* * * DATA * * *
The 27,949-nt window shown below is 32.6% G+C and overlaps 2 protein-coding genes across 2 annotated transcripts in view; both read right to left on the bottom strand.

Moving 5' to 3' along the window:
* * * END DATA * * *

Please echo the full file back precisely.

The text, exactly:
The 27,949-nt window shown below is 32.6% G+C and overlaps 2 protein-coding genes across 2 annotated transcripts in view; both read right to left on the bottom strand.

Moving 5' to 3' along the window: